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Missouri Governor: 'Police Prepared for Response to Grand Jury Decision on Ferguson Shooting' — Why Didn't He Work That Hard On Getting Justice?

Instead of appointing a special prosecutor, Governor Jay Nixon allowed a local hack to bring the case to the Ferguson grand jury.  During the grand jury proceedings, that prosecutor leaked defamatory information to the press about police shooting victim Michael Brown.  What kind of 'case' do you think a corrupt prosecutor like that would present to the grand jury?—Ronald David Jackson

Missouri Governor Jay Nixon. (Photo by Bernard Pollack)

By Mark Berman
As the grand jury decision looms regarding the August shooting of Michael Brown, an announcement that will likely be followed by renewed protests on Ferguson’s streets, authorities said they want to allow people to protest peacefully but stressed that they were preparing to respond to any violence.

“Our dual pillars here are safety and speech,” Missouri Gov. Jay Nixon (D) said during a news conference Tuesday afternoon.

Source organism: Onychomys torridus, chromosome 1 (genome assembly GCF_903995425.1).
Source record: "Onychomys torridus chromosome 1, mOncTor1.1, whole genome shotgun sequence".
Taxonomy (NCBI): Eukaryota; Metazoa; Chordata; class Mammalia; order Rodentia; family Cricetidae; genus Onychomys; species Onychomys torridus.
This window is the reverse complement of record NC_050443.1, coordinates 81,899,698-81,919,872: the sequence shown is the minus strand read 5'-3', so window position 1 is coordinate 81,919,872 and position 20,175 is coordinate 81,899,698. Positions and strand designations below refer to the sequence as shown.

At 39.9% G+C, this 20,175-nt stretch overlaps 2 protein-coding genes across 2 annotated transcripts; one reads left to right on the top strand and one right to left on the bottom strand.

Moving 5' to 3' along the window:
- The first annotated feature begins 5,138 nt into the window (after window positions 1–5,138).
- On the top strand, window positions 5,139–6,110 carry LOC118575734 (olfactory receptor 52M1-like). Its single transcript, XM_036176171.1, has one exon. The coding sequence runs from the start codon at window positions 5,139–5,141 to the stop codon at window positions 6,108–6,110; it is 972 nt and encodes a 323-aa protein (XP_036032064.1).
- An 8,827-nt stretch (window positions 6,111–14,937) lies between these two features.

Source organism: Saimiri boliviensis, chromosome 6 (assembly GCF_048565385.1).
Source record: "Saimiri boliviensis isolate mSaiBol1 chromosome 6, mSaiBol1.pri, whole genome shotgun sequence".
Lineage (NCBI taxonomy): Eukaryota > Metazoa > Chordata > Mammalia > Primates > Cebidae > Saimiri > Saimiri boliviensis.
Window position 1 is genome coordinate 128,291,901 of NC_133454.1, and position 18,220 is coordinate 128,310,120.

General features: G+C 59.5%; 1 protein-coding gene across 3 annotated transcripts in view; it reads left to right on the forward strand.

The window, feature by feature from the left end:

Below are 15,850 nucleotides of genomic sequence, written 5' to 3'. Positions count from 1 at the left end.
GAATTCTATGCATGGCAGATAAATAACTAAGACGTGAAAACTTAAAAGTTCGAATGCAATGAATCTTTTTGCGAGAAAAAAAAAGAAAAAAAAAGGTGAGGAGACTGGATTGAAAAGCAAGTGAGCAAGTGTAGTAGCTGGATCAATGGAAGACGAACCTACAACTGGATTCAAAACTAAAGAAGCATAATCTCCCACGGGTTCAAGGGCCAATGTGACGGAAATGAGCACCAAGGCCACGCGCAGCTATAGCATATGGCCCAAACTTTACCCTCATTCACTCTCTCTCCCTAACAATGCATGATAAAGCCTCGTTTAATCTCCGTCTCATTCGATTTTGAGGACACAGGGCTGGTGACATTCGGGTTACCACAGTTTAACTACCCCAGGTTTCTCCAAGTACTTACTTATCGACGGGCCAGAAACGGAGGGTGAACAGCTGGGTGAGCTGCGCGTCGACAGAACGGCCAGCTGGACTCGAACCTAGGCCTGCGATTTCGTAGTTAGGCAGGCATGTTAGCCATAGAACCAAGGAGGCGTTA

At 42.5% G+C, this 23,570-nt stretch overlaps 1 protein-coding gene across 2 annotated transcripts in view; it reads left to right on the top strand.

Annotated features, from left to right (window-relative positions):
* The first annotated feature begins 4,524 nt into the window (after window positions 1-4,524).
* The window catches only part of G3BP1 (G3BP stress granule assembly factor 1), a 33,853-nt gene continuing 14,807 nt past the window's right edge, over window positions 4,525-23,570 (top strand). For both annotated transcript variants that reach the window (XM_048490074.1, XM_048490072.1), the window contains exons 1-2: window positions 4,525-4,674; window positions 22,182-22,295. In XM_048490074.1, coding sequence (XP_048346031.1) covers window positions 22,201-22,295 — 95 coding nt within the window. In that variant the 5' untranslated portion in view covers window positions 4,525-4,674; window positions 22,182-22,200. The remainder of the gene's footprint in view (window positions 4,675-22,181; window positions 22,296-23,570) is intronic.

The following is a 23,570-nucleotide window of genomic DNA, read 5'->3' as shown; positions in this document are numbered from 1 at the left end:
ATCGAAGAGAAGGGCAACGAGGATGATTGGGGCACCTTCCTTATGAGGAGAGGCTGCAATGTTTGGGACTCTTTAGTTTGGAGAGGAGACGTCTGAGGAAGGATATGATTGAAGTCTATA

Nixon said that law enforcement officers have extensively prepared for the response to the grand jury decision. State and local agencies would coordinate through a unified command, with the Missouri National Guard remaining available as a “contingency plan” if necessary, he said.

St. Louis County Persecutor Bob McCulloch: Instead of presenting
a real case for the prosecution of the killer cop who murdered Michael
Brown, he spent his time leaking secret autopsy information to the
media.
A grand jury in St. Louis County is deciding whether to charge Darren Wilson, a Ferguson police officer, for shooting and killing Brown, an unarmed 18-year-old. The shooting on Aug. 9 sparked a series of heated protests that eventually garnered international attention as throngs of angry protesters faced off each night with heavily armed police officers wielding tear gas. The police response was criticized, with President Obama calling the scenes disturbing and Attorney General Eric Holder expressing concerns regarding the use of military equipment.

The National Guard was eventually called on as the nightly clashes persisted, one of several steps that Nixon took to try and stave off additional unrest. In the days after Brown’s death, Nixon announced a curfew (which was dropped two days later) and put the Missouri Highway Patrol in charge of securing Ferguson.
While Nixon discussed the importance of letting people protest peacefully and said Tuesday that most people who planned to protest were going to be respectful, his introductory remarks heavily focused on maintaining order during the expected response. Nixon said that his primary job is ensuring public safety and said peaceful protests in the days after Brown’s death “were marred by senseless acts of violence and destruction,” pointing to fires that were set and gunshots fired during the unrest.

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